from hard drive, but still exists on the back-up drive = needs to be
deleted from back-up drive = /Z
- The file exists on the hard
drive, but already exists on the back-up drive = no action needed, but
do not overwrite = both /BB and /D include this by default without
prompting to ask about wasteful overwrites.
Additionally, we are dealing with
not just a folder full of files, but with sub-folders and the
respective files contained in each, so the /S switch makes certain they
are included in all the above conditions as well.
Note that there are many, many
more switches than just these. I found that the above suit my
needs perfectly, but you may be more particular, depending on your
requirements for a given set of files.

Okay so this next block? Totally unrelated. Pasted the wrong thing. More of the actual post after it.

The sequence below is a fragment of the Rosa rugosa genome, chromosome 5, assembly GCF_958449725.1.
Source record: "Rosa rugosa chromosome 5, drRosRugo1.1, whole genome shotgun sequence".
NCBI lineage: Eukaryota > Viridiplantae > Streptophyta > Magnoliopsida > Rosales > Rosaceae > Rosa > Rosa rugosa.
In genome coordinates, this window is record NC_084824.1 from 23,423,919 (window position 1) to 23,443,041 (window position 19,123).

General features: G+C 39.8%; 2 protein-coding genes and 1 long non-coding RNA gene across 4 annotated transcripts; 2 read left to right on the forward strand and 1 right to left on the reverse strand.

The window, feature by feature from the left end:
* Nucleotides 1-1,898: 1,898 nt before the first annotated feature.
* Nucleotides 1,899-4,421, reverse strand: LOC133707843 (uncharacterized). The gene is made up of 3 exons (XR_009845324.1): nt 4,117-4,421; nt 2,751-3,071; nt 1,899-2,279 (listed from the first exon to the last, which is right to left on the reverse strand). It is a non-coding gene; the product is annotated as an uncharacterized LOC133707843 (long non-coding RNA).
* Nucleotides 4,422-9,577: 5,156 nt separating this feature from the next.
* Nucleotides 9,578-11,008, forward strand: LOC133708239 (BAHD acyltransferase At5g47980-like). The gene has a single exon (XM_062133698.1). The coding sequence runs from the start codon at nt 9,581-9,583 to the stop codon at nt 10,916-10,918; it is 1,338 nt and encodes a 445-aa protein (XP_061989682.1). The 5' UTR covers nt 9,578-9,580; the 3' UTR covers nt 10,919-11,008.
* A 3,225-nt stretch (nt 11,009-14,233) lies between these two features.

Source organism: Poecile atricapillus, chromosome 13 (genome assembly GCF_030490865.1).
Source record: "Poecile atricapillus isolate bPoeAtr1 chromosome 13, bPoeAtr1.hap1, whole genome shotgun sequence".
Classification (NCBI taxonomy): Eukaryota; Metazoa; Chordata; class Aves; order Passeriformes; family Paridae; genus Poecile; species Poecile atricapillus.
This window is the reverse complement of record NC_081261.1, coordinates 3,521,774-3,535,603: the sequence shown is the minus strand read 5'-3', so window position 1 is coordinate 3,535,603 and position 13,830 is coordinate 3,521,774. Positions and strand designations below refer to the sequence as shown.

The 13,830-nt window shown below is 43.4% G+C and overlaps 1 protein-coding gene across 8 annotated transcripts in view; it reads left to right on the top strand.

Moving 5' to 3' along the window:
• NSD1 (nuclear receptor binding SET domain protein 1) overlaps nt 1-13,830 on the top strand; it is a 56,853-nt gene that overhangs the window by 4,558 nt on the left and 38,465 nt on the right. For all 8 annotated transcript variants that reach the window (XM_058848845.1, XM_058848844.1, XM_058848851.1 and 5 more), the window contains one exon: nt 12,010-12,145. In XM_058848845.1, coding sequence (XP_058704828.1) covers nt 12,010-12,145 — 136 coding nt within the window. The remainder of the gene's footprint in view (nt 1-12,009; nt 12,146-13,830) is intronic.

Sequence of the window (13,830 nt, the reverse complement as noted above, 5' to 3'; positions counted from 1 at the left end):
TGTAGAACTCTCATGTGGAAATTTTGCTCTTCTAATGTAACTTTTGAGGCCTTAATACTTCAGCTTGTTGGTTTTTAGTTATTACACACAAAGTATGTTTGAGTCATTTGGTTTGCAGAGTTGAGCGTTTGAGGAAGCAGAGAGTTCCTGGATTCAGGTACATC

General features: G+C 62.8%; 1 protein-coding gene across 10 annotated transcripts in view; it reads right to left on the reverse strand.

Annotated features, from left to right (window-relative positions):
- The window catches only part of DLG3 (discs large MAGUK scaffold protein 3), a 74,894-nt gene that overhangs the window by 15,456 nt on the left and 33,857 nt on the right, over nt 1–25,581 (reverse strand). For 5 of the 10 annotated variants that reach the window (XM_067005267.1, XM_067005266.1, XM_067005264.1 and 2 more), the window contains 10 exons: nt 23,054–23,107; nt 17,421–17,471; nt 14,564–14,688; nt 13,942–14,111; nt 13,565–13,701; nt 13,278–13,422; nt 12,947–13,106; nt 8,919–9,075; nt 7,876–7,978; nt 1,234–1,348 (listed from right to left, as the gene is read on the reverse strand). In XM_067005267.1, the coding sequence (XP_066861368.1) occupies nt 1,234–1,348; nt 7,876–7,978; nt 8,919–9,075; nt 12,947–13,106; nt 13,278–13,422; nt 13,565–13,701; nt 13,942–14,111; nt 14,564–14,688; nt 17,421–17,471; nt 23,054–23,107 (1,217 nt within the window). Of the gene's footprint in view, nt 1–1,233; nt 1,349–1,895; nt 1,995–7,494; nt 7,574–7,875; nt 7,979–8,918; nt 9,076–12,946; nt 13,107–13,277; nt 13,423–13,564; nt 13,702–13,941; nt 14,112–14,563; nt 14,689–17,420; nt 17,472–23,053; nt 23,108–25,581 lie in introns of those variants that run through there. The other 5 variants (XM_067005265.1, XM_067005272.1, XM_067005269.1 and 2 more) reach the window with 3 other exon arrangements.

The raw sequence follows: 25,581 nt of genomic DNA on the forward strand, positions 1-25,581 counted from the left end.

But why two hard drives?
The hard drives are kept
in two places: on-site and off-site. Neither are ever connected
to the computer until they're needed to run a back up or to restore
On-site = It's right there
in your home, just not connected to your computer. Should your
hard drive fail (and it will, eventually), you can plug it in and
restore your computer right away.
Off-site = It's away from
the home. Because maybe it isn't your computer that fails.
It could be the house burned down or was robbed. This hard drive
was somewhere else, so your family photos, dissertation, and your
band's demo are safe.
For me, "off-site" means one drive
stays in a bank safety deposit box. I don't have to worry about
someone looking through it, it getting damaged, etc. I rotate
these out every couple months, otherwise the off-site back-up would
increasingly grow "stale" with old data. At some point a
back-upis too old to be of much use because your spreadsheets are
missing the last two months, you don't have the things you downloaded
for the latest project, etc.
In addition to the
external hard drives, I also burn DVD back-ups of a few things.
Mainly I focus on just My Docs and web pages (i.e., things I created)